¶31 Without deciding whether a whistle-blower must have direct personal knowledge of the reported wrongdoing or instead must have only an objectively good faith belief that the reported wrongdoing has occurred, we reject any notion that Valley's report of the rumor he heard is the type of report protected by the whistle-blower strand of the Burk tort. See, e.g., Read v. City of Lynwood, 173 Cal. App. 3d 437, 219 Cal. Rptr. 26 (1985) (plaintiff reported rumor that a city contractor had attempted to bribe a city employee -- insufficient to support whistle-blower claim); Foley v. Interactive Data Corp.,

III. CONCLUSION

¶32 Under the doctrine of claim preclusion, the blacklisting claims of appellants Barker, Bova, Foreman, Gaston, Livingston, Snipes and Valley cannot be re-litigated in state court because those claims were litigated to finality in the federal district court. The wrongful discharge claims of appellants Bova, Foreman, Snipes and Valley cannot survive summary judgment because appellants' summary judgment evidentiary materials are not sufficient to create a genuine issue of material fact as to whether their complaints and other expressions of concern rise to the level of any specific, well established, clear and compelling state public poli- [ 40 P.3d 472 ] -cy which the employee sought to correct by his or her actions.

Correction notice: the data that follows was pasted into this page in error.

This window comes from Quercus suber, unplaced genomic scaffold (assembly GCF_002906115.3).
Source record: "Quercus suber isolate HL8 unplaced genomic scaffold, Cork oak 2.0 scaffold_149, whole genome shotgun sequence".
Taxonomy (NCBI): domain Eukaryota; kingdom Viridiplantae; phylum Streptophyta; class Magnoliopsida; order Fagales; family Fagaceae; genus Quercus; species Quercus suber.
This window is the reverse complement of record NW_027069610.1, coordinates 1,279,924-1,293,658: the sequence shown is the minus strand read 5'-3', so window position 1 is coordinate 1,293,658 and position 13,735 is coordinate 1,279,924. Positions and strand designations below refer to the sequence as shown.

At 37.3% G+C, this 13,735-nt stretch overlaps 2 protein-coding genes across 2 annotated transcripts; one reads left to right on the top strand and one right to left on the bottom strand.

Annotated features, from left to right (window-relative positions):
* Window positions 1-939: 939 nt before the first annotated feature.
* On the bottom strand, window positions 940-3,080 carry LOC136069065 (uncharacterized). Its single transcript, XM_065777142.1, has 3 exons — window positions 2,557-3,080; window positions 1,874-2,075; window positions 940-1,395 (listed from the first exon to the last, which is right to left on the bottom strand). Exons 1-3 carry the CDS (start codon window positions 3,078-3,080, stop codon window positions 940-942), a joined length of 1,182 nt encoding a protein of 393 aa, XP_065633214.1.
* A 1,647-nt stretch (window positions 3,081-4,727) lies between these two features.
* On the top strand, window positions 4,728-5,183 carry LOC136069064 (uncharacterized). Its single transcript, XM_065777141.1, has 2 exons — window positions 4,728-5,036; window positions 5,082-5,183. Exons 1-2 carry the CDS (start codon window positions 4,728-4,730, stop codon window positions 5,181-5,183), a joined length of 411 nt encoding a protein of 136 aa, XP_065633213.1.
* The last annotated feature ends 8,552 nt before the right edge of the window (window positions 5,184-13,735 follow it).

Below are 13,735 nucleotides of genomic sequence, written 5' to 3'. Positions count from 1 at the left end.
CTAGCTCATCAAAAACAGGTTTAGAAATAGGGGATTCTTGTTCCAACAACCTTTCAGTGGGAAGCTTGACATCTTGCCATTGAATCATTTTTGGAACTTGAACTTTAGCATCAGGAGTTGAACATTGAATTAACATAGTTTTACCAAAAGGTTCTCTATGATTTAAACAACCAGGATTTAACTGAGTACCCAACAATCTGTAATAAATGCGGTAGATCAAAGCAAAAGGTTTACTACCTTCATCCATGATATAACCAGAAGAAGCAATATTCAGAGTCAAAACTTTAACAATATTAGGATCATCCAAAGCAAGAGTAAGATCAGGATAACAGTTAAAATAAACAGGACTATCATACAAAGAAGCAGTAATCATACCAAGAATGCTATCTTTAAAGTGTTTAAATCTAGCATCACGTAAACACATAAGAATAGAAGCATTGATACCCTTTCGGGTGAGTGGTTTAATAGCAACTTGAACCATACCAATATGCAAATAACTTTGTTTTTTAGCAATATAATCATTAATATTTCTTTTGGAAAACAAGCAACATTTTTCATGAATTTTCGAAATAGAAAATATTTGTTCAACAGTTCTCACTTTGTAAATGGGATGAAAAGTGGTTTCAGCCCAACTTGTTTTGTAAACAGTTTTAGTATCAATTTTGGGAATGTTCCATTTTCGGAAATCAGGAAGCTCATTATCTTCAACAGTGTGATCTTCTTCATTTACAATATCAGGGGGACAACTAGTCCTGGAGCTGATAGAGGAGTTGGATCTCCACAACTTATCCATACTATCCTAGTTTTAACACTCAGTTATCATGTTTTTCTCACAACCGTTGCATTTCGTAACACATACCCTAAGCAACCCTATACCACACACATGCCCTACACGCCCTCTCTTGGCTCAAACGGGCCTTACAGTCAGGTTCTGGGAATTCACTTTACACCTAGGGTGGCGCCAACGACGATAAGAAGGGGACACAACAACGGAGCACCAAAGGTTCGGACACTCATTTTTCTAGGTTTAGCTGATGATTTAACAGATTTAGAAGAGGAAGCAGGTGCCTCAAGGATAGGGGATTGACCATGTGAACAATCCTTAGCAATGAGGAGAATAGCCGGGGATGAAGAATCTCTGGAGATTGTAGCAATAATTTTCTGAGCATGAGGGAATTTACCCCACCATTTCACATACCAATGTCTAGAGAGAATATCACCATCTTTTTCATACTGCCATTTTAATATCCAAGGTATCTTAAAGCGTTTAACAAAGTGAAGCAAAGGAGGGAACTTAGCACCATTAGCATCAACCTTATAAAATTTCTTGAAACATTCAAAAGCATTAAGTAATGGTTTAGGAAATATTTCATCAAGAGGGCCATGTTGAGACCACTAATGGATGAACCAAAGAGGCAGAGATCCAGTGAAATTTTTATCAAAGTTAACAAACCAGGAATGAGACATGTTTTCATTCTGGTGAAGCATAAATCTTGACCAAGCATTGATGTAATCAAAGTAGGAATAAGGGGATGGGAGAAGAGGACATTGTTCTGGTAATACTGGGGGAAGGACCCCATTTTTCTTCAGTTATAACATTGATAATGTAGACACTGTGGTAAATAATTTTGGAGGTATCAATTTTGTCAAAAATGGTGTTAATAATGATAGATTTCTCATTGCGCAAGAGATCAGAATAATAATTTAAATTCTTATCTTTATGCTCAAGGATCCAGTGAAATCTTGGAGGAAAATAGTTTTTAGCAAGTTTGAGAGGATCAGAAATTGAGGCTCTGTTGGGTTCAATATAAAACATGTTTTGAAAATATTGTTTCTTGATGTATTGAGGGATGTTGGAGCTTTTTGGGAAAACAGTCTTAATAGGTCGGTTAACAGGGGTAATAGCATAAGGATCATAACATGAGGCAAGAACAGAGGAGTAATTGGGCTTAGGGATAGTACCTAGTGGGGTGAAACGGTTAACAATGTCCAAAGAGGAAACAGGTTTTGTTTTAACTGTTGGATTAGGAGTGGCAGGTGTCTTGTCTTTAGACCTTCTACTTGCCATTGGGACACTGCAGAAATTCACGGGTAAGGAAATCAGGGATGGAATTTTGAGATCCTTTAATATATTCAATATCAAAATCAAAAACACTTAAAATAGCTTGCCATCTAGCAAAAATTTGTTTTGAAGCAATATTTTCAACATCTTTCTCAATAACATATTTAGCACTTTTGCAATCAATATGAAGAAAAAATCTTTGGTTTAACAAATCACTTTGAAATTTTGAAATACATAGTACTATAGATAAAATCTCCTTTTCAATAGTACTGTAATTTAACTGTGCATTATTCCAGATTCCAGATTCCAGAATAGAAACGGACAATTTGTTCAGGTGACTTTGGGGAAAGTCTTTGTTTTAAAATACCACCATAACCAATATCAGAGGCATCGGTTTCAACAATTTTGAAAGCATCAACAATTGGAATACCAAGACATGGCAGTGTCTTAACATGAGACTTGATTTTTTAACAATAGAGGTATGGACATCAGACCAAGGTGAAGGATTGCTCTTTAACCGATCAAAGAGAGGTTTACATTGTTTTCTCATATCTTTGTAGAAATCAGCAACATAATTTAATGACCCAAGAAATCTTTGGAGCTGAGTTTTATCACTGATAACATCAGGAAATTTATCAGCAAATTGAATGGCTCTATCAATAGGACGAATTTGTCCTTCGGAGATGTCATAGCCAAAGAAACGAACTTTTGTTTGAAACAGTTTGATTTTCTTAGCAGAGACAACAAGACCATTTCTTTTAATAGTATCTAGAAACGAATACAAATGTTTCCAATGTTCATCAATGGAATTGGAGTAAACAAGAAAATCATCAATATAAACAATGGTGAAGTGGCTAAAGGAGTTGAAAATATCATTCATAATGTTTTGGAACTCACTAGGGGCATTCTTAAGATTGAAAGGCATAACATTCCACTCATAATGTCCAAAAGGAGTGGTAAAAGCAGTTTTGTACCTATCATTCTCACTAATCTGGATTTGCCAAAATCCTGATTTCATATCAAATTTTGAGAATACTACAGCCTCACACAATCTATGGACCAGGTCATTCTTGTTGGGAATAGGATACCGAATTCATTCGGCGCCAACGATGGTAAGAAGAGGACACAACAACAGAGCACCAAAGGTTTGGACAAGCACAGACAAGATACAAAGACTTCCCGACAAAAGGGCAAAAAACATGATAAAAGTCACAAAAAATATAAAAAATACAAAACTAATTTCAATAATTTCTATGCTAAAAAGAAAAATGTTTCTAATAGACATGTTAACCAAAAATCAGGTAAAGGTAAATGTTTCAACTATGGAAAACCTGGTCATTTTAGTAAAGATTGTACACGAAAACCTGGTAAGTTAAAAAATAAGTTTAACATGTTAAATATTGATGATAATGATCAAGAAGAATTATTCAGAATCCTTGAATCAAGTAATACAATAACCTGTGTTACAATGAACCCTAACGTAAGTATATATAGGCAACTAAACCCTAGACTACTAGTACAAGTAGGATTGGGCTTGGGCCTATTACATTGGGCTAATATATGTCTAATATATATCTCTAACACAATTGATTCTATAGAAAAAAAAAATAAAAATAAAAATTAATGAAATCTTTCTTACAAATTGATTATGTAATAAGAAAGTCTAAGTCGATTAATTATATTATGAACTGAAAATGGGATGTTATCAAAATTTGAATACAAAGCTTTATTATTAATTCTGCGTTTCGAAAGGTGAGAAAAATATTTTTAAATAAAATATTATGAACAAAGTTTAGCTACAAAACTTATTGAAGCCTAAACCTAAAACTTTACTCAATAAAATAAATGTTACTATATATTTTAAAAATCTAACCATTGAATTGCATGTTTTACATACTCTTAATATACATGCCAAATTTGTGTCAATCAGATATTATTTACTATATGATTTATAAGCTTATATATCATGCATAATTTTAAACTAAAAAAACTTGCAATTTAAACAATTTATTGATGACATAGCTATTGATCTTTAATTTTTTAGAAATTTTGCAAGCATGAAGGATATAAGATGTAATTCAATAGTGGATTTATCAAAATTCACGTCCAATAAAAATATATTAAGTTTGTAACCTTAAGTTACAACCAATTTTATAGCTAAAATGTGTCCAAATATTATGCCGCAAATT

CERTIORARI PREVIOUSLY GRANTED;
OPINION OF THE COURT OF CIVIL APPEALS VACATED IN PART; COURT OF CIVIL APPEALS OPINION WITHDRAWN FROM PUBLICATION; TRIAL COURT'S SUMMARY JUDGMENT AFFIRMED IN PART AND REVERSED IN PART.

¶33 Hargrave, C.J., Hodges, Lavender, Summers, Boudreau, Winchester, JJ., concur.